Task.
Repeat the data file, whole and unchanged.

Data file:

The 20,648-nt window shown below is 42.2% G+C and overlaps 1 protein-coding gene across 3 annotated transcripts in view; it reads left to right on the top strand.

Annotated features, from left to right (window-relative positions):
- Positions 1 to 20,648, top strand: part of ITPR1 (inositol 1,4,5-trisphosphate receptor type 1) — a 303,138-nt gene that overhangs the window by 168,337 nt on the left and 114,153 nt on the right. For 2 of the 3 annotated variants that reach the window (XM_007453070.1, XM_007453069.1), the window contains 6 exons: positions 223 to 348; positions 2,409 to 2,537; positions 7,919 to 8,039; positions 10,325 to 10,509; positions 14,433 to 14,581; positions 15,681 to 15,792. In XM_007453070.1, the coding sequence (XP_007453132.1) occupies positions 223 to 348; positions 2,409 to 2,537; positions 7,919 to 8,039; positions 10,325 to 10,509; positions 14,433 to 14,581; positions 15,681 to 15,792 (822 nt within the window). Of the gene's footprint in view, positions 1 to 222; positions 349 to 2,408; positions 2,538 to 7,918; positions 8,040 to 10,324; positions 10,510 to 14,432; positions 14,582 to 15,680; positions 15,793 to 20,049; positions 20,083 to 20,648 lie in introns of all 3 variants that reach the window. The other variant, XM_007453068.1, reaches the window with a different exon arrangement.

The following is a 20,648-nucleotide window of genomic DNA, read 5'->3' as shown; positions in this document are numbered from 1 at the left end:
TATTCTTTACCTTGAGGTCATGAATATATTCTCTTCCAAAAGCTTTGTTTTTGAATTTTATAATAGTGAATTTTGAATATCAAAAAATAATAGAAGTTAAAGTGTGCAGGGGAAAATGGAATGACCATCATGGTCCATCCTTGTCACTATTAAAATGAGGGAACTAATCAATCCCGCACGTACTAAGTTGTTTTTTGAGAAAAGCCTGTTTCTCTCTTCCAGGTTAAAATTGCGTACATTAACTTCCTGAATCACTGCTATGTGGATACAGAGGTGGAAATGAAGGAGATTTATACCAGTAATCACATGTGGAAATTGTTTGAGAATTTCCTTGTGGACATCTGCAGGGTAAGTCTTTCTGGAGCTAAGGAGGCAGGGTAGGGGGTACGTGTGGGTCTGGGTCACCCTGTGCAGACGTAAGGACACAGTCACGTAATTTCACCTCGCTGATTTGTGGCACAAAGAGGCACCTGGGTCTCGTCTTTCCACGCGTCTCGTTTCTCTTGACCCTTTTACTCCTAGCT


The 20,648-nt window shown below is 42.2% G+C and overlaps 1 protein-coding gene across 3 annotated transcripts in view; it reads left to right on the top strand.

Annotated features, from left to right (window-relative positions):
- Positions 1 to 20,648, top strand: part of ITPR1 (inositol 1,4,5-trisphosphate receptor type 1) — a 303,138-nt gene that overhangs the window by 168,337 nt on the left and 114,153 nt on the right. For 2 of the 3 annotated variants that reach the window (XM_007453070.1, XM_007453069.1), the window contains 6 exons: positions 223 to 348; positions 2,409 to 2,537; positions 7,919 to 8,039; positions 10,325 to 10,509; positions 14,433 to 14,581; positions 15,681 to 15,792. In XM_007453070.1, the coding sequence (XP_007453132.1) occupies positions 223 to 348; positions 2,409 to 2,537; positions 7,919 to 8,039; positions 10,325 to 10,509; positions 14,433 to 14,581; positions 15,681 to 15,792 (822 nt within the window). Of the gene's footprint in view, positions 1 to 222; positions 349 to 2,408; positions 2,538 to 7,918; positions 8,040 to 10,324; positions 10,510 to 14,432; positions 14,582 to 15,680; positions 15,793 to 20,049; positions 20,083 to 20,648 lie in introns of all 3 variants that reach the window. The other variant, XM_007453068.1, reaches the window with a different exon arrangement.

The following is a 20,648-nucleotide window of genomic DNA, read 5'->3' as shown; positions in this document are numbered from 1 at the left end:
TATTCTTTACCTTGAGGTCATGAATATATTCTCTTCCAAAAGCTTTGTTTTTGAATTTTATAATAGTGAATTTTGAATATCAAAAAATAATAGAAGTTAAAGTGTGCAGGGGAAAATGGAATGACCATCATGGTCCATCCTTGTCACTATTAAAATGAGGGAACTAATCAATCCCGCACGTACTAAGTTGTTTTTTGAGAAAAGCCTGTTTCTCTCTTCCAGGTTAAAATTGCGTACATTAACTTCCTGAATCACTGCTATGTGGATACAGAGGTGGAAATGAAGGAGATTTATACCAGTAATCACATGTGGAAATTGTTTGAGAATTTCCTTGTGGACATCTGCAGGGTAAGTCTTTCTGGAGCTAAGGAGGCAGGGTAGGGGGTACGTGTGGGTCTGGGTCACCCTGTGCAGACGTAAGGACACAGTCACGTAATTTCACCTCGCTGATTTGTGGCACAAAGAGGCACCTGGGTCTCGTCTTTCCACGCGTCTCGTTTCTCTTGACCCTTTTACTCCTAGCT